Yet, like the Audis, the large BMWs don’t have quite the following or the market appeal of the Mercedes-Benz. Perhaps it’s because they’re more finicky, or that parts are harder to find. More likely, it was that they didn’t have quite the same ‘old money’ buyers originally and were more disposable than the inheritance-quality Benz models.…

1990 Volkswagen Jetta GLI 16V

Much like the S4 I posted over the weekend, the Jetta GLI 16V is a car which on paper I should like very much. After all, I’m a huge fan of the same-generation GTI 16V, and the Jetta was little more than a trunk added to that formula. Underneath, there were almost no changes between the two. You got the same high-strung 9A 2.0 16V with Motronic fuel injection pushing 134 horses through that open-diff front end. Your only choice was a 5-speed manual, of course, and it was a close-ratio one – enjoy those highway speeds! Brakes were updated to 10.1″ and dual tailpipes emerged from the new ‘big bumper’ A2 refresh. Central locking and a cassette player were standard, while you could opt for many power options including windows, mirror, anti-lock brakes, trip computer, cruise control and of course a sunroof. The GLI also carried over BBS wheels from the pre’90 1.8 models, in this case the 15″x 6.5″ ‘RA’.

These items should have conspired to produce a deeply desirable product for me. And yet, somehow I never really took to the Jetta though many did. I suppose it’s the same as the 4000 quattro/Coupe GT fan bases. Rarely do they seem to cross over, yet there’s a mutual respect between them. I like the Jetta, and in the absence of the GTI it would probably be a great favorite of mine. It was aimed at being a more refined alternative to the racier hot hatch. But ultimately it falls second fiddle to the GTI, which always seems (and, arguably is) just that little bit more neat.

For enthusiasts, though, that means potential value. As GTI 16V prices climb steeply with no real relent in sight and few good examples hitting the market, you can get a bit of a value if you don’t mind the junk in the trunk:

CLICK FOR DETAILS: 1990 Volkswagen Jetta GLI 16V on eBay

1990 Audi V8 quattro

If there is one German car that is an honorary Alfa Romeo, it’s got to be the V8 quattro.

From the dated underpinnings of the Type 44 chassis, Audi emerged in 1988 with an all-new 4-cam aluminum engine that could be mated to an automatic transmission. While today most enthusiasts decry the death of the manual, it was still a luxury that people paid dearly for at other points in automotive history, and the technical achievement necessary to combine the two was not unsubstantial. It benefited from a new generation of quattro models, which instead of utilizing manual differential locks had a Torsen unit in the center to automatically split power. But the V8, equipped with the automatic, couldn’t use that Torsen in the middle, instead relying on a multi-clutch differential. Instead, the Torsen unit was moved to the rear of the car. Coupled with a more rearward weight bias with the shorter V8 and the gutsy torque on offer throughout the rev range, though much of the car was borrowed from the rest of the lineup it took on an entirely different character. That was matched with new, updated bodywork outside and a wider stance with flared arches. The effect? Magical. And, complicated.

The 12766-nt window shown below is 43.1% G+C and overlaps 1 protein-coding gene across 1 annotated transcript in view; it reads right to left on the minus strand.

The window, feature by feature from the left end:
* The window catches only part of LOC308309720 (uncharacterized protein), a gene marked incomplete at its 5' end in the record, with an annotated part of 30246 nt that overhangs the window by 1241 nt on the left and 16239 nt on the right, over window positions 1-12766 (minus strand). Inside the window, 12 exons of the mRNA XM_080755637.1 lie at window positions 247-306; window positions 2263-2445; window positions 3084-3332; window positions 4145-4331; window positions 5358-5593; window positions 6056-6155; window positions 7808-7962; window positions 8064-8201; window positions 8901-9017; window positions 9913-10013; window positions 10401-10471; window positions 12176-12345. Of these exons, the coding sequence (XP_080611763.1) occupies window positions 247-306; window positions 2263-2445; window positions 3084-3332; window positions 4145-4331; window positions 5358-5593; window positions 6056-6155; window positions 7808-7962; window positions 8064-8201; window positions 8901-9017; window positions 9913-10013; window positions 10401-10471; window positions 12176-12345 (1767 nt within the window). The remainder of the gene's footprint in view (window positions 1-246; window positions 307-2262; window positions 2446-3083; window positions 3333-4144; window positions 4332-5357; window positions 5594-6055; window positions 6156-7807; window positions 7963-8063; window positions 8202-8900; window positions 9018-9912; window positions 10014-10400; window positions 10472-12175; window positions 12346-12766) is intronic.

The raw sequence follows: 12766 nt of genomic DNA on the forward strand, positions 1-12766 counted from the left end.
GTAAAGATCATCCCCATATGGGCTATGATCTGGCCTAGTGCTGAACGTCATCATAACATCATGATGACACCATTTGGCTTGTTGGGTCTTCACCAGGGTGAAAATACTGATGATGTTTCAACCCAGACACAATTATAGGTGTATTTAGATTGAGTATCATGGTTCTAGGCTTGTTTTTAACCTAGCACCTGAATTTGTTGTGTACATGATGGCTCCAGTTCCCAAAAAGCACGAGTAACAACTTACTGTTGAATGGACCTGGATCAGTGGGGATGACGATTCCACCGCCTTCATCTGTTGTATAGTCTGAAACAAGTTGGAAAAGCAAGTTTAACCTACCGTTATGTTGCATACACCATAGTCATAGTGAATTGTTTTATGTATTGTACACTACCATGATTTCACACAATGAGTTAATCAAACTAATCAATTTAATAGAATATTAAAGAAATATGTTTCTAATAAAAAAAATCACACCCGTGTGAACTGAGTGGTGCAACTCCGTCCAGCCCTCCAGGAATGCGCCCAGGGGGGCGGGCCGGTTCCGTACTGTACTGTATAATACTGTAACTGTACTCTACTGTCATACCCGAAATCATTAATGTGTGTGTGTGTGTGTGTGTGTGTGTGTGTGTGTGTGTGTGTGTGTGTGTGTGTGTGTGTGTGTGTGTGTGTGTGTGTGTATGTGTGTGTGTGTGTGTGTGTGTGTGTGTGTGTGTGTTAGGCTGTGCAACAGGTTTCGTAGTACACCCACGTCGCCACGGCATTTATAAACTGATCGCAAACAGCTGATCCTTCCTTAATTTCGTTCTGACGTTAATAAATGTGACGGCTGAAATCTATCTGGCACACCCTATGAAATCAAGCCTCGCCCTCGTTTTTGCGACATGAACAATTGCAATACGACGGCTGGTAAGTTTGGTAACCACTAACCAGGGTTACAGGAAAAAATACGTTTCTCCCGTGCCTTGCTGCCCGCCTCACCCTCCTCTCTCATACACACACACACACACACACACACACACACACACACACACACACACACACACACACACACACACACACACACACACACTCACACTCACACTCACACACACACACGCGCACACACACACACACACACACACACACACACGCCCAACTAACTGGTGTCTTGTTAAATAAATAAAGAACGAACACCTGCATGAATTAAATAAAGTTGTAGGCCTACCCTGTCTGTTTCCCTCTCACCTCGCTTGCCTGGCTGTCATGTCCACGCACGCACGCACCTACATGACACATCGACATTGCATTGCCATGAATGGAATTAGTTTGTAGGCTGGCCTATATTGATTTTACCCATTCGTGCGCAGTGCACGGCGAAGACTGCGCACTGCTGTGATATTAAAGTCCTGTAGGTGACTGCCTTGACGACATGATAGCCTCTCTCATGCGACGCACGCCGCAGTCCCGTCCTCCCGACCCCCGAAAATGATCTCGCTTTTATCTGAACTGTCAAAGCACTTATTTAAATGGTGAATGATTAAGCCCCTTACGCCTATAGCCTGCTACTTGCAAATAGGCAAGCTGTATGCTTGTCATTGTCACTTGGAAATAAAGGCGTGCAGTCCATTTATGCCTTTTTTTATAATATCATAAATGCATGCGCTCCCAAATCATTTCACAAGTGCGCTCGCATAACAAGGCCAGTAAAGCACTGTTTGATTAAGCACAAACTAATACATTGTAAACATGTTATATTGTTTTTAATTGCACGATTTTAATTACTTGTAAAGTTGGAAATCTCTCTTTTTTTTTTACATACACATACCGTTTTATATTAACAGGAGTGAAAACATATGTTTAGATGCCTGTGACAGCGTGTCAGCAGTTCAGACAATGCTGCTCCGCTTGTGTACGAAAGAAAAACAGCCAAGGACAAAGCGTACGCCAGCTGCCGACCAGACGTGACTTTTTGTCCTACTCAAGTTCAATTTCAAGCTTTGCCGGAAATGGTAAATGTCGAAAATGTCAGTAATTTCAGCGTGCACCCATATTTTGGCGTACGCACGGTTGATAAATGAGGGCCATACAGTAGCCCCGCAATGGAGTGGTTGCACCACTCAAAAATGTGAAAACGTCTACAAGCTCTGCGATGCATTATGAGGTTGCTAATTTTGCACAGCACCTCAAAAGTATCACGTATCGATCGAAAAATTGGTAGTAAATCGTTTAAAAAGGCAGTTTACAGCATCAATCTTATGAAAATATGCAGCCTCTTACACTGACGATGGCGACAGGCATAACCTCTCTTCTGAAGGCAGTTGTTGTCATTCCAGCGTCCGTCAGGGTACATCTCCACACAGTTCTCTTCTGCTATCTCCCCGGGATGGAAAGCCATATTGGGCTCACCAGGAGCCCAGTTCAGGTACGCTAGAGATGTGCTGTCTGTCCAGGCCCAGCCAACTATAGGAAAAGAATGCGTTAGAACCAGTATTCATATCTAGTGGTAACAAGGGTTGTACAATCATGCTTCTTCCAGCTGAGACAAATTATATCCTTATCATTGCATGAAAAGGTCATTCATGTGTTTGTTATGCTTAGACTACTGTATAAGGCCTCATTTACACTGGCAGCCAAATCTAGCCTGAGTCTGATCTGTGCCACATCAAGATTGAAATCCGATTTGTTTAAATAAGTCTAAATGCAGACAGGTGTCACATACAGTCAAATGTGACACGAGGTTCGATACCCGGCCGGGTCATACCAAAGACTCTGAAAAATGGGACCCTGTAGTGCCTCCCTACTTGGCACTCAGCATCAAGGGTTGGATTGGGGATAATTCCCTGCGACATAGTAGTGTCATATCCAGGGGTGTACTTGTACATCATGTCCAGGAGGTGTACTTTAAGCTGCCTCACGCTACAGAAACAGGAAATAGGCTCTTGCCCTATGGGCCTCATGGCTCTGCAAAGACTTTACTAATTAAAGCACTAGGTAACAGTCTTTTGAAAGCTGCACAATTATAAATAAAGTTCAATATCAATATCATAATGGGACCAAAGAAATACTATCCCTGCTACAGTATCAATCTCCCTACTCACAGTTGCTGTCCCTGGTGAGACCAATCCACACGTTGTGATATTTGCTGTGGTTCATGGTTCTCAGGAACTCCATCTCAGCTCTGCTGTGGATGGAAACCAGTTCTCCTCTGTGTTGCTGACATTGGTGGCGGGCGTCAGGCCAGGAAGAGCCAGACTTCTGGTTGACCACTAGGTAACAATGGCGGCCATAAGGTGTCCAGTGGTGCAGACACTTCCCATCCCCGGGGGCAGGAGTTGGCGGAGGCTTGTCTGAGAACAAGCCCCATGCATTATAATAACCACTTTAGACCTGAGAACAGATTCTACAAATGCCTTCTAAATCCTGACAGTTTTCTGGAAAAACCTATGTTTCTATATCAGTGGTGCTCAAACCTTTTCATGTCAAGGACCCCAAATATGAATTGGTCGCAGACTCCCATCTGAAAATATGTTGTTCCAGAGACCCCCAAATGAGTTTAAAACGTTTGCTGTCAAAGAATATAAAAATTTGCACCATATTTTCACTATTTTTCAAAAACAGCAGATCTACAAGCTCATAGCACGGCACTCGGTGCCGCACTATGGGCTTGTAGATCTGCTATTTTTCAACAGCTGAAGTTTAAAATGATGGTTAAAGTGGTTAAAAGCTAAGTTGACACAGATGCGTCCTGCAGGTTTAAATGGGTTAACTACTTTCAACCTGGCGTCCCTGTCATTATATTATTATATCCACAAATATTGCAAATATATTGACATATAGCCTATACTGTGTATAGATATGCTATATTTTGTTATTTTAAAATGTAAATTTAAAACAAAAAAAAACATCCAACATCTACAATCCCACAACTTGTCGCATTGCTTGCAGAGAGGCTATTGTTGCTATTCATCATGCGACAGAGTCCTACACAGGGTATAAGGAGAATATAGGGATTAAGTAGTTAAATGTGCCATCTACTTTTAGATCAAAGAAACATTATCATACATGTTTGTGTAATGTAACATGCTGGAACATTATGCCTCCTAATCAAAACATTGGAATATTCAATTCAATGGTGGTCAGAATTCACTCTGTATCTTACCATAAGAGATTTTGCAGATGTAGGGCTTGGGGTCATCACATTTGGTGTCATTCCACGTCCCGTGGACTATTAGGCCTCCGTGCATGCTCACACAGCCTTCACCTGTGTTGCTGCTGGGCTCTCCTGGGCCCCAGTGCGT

The results of both were that the V8s developed a unique fanbase separate from most of the other models. The Phantoms of the Four-Ringed Opera, these cars have long-lived in the shadows, myths that are only seen rarely, cars no average mortal would consider owning. The social pariahs who do own them are even more strange, lurking in the dark corners of the internet muttering “NLA” to themselves while figuring out creative ways to keep their coveted creations running, mostly though cannibalization of others. It seems Audi managed to pull off the unfathomable achievement of creating a whole new and unique set of VAG problems specific to the V8.…

Two Visions of the Future: 1963 BMW 700 LS and 1990 BMW Z1

Update 2/6/2018 – Unsurprisingly, the 700LS remains available on reserve auction (it is $21,900 on their site)

Normally, our dual posts have two comparable cars to consider. But while typically that manifests itself in one model, one price point or one performance group, today it’s something very different.